Angina Treatments in the News
Study says chest pain toll in women is more than physical
LOS ANGELES (August 30, 2006) – Considering both direct and indirect costs, the financial burden on a woman who has chest pain and blocked coronary arteries may
total more than $1 million during her lifetime. But even a woman who suffers from angina without an obstruction can expect her condition to take a toll in the neighborhood of $800,000, according to a
report in the Aug. 29 issue of Circulation.
C. Noel Bairey Merz, M.D., medical director of the Preventive and Rehabilitative Cardiac Center at Cedars-Sinai Medical Center, medical director of Women's Health,
and one of the article's authors, said researchers looked at the cases of 883 women over five years in reaching their conclusions.
"Total cumulative costs were higher for women who have two or three blocked vessels, due largely to the number of outpatient visits and procedures performed. But
women with nonobstructive coronary artery disease (CAD) or one blocked artery had proportionately higher drug costs, which resulted in higher indirect costs," said Bairey Merz, chair of the
Women's Ischemia Syndrome Evaluation (WISE), from which the estimates were derived.
WISE is a multi-center study launched in 1996 that is funded by the National Heart, Lung and Blood Institute of the National Institutes of Health. This research also was
supported by a grant from the National Center for Research Resources.
The research team totaled direct costs from cardiovascular hospitalizations, coronary interventions, outpatient testing, and visits to health care professionals. Indirect
costs included such factors as hours lost from work for health care, estimated reduced productivity hours, transportation charges, and the costs of drugs and medical devices.
For women with obstructive CAD, average lifetime costs were estimated to be more than $1 million. But even for those with nonobstructive CAD the average was $767,288
– and this is a group that has been left out of earlier estimates of the economic burden of heart disease; most studies have focused almost exclusively on men.
"If we had an adequate understanding of the different causes of chest pain in women, we wouldn't be spending all this money on women who have open arteries but
keep cycling through the system. This is not a small problem, and it is not going to go away, which means we must continue to invest in research specific to women," Bairey Merz said.
Among women in the study, those with vessel obstructions tended to be older and postmenopausal with a greater prevalence of cardiac risk factors. Those with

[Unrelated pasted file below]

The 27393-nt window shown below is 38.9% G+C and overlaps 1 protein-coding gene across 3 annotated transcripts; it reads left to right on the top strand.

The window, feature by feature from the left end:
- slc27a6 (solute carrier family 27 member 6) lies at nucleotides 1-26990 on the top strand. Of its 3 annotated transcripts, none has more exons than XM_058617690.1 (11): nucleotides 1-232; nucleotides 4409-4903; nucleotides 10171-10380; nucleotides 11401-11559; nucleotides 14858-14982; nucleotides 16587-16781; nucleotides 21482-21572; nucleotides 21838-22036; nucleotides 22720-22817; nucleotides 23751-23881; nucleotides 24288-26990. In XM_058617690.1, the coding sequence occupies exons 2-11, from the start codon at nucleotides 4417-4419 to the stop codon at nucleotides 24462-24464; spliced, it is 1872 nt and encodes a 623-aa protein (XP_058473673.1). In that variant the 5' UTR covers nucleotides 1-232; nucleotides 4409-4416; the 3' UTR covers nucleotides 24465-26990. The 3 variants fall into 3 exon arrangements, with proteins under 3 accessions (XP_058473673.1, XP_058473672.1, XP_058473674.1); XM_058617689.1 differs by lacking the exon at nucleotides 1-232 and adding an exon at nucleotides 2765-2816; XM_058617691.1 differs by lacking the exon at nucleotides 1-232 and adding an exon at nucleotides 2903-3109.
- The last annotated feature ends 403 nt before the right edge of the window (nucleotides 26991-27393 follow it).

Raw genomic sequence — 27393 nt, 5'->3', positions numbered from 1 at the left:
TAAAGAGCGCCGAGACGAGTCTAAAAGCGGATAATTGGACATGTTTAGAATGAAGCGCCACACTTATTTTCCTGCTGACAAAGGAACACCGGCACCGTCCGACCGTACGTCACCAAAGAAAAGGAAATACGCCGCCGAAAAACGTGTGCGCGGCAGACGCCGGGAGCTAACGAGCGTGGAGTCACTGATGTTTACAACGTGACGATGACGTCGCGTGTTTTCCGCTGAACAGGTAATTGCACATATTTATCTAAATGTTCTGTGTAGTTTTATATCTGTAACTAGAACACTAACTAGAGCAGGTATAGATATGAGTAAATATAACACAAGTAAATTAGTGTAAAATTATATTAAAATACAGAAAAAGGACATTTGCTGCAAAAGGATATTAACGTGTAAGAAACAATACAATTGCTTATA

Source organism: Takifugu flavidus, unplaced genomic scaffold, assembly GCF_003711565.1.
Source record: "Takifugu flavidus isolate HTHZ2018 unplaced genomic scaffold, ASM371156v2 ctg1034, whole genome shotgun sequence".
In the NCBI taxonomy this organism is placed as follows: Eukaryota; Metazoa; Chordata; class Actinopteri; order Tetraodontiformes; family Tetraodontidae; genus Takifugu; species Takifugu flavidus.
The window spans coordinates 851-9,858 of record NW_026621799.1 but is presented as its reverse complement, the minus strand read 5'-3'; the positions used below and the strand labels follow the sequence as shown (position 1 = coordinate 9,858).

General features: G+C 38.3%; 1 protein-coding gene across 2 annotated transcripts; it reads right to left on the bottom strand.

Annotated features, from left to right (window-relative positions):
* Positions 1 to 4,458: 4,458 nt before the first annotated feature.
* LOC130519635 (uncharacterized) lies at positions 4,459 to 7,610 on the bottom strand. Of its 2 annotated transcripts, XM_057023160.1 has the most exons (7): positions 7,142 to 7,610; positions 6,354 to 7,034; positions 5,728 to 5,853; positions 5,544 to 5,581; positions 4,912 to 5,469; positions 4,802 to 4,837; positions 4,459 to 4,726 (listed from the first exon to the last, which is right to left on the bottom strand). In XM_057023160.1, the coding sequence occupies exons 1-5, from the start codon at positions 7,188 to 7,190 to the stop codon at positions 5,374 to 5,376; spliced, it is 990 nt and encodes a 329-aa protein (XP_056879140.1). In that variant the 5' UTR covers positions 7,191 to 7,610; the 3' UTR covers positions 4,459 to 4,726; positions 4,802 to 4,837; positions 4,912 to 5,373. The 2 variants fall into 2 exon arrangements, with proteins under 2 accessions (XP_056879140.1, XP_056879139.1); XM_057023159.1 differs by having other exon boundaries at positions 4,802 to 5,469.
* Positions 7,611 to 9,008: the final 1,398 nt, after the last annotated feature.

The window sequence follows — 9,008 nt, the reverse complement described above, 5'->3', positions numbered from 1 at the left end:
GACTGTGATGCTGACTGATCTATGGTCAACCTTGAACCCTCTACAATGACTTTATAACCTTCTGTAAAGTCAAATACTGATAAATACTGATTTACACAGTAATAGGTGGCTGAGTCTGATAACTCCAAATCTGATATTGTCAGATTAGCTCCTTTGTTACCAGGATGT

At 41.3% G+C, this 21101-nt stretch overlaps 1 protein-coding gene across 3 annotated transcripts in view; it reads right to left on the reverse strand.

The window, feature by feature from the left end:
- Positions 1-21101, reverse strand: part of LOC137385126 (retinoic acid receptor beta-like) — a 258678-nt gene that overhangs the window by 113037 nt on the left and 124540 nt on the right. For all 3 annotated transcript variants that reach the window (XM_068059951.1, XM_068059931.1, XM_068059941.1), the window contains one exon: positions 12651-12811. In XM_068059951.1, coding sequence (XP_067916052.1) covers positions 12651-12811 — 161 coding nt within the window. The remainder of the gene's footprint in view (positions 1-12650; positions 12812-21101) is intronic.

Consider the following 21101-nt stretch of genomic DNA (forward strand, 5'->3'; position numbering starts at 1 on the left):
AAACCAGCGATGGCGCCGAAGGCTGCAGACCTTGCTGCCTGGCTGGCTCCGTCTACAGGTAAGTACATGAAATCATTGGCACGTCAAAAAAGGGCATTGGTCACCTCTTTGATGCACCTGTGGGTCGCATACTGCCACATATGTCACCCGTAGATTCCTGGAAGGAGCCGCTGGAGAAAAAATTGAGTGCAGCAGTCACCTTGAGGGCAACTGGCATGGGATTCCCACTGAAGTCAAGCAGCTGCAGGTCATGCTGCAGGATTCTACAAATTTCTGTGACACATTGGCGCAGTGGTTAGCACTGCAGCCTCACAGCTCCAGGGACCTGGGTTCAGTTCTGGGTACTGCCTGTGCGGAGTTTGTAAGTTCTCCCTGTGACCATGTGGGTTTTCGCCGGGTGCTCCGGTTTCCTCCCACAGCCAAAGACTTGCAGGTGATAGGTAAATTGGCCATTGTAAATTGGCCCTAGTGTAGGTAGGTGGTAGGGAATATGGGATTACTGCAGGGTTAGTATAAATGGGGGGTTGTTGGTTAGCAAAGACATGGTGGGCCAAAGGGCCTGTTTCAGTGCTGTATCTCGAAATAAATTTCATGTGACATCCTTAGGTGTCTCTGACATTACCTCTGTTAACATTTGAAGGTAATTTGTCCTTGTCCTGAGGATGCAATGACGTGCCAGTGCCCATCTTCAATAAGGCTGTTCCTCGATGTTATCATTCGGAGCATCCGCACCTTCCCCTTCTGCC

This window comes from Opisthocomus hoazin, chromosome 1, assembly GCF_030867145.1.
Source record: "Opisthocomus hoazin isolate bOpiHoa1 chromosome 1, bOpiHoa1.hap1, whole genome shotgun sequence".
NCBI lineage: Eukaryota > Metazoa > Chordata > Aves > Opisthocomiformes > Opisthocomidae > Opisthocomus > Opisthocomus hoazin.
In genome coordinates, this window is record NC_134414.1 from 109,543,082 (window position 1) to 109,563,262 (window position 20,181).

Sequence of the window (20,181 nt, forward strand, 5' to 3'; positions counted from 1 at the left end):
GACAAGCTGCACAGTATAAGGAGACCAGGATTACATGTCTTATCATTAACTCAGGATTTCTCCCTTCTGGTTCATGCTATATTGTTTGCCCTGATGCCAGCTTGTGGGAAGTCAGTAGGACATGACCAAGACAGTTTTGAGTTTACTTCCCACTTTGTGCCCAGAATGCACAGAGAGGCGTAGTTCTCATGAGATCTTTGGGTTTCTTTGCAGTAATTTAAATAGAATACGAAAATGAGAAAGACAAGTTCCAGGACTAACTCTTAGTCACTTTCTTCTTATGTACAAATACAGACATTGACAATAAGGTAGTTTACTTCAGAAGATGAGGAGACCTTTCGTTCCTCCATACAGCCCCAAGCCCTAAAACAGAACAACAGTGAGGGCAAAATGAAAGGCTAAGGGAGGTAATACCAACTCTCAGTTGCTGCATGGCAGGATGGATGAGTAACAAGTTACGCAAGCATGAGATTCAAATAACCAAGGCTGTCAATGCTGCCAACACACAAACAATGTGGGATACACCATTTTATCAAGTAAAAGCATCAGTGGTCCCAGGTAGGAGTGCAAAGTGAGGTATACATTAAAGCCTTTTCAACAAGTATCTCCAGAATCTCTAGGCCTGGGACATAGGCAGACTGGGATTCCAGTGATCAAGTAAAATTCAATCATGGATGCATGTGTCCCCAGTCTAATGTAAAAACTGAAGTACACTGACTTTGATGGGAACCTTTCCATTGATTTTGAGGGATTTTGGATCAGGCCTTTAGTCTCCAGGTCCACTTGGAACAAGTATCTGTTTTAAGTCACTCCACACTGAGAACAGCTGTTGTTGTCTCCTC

nonobstructive disease were more often obese and with prior hysterectomy, polycystic ovary syndrome and a positive stress test. When the researchers extrapolated lifetime costs from the five-year data,
they took age into consideration. For example, for younger women, total cost was related to greater life expectancy and drug treatment costs.
In a study published earlier this year, the WISE researchers shed light on a female-specific vascular disorder that often causes women to suffer from heart-related chest
pain even though their arteries are not blocked by plaque deposits. Two areas of dysfunction – one in the cells lining coronary arteries and another in the tiny vessels branching within the heart
itself – combine to deprive the heart muscle of oxygen. These functional rather than structural abnormalities, while not seen on coronary angiography, result in abnormal resistance that limits
blood flow to the heart tissue.
"Nearly half of women undergoing clinically indicated coronary angiography have nonobstructive CAD. Now we are beginning to appreciate the financial burden that is
placed upon these women – as well as on the health care system – as they continue to seek medications and therapies to reduce ischemia and angina over their lifetimes," said Bairey Merz,
who holds the Women's Guild Chair in Women's Health at Cedars-Sinai.
Compared with women who have blocked arteries, women with nonobstructive CAD are at lower risk for cardiovascular death, but their ongoing symptoms and therapeutic
interventions affect their general well-being and quality of life. Moreover, according to the study, one woman in five with nonobstructive CAD required hospitalization at some point during the five-year
follow-up period, and 46 percent of those with nonobstructive CAD had typical angina at five years, a rate similar to that of women with blocked arteries.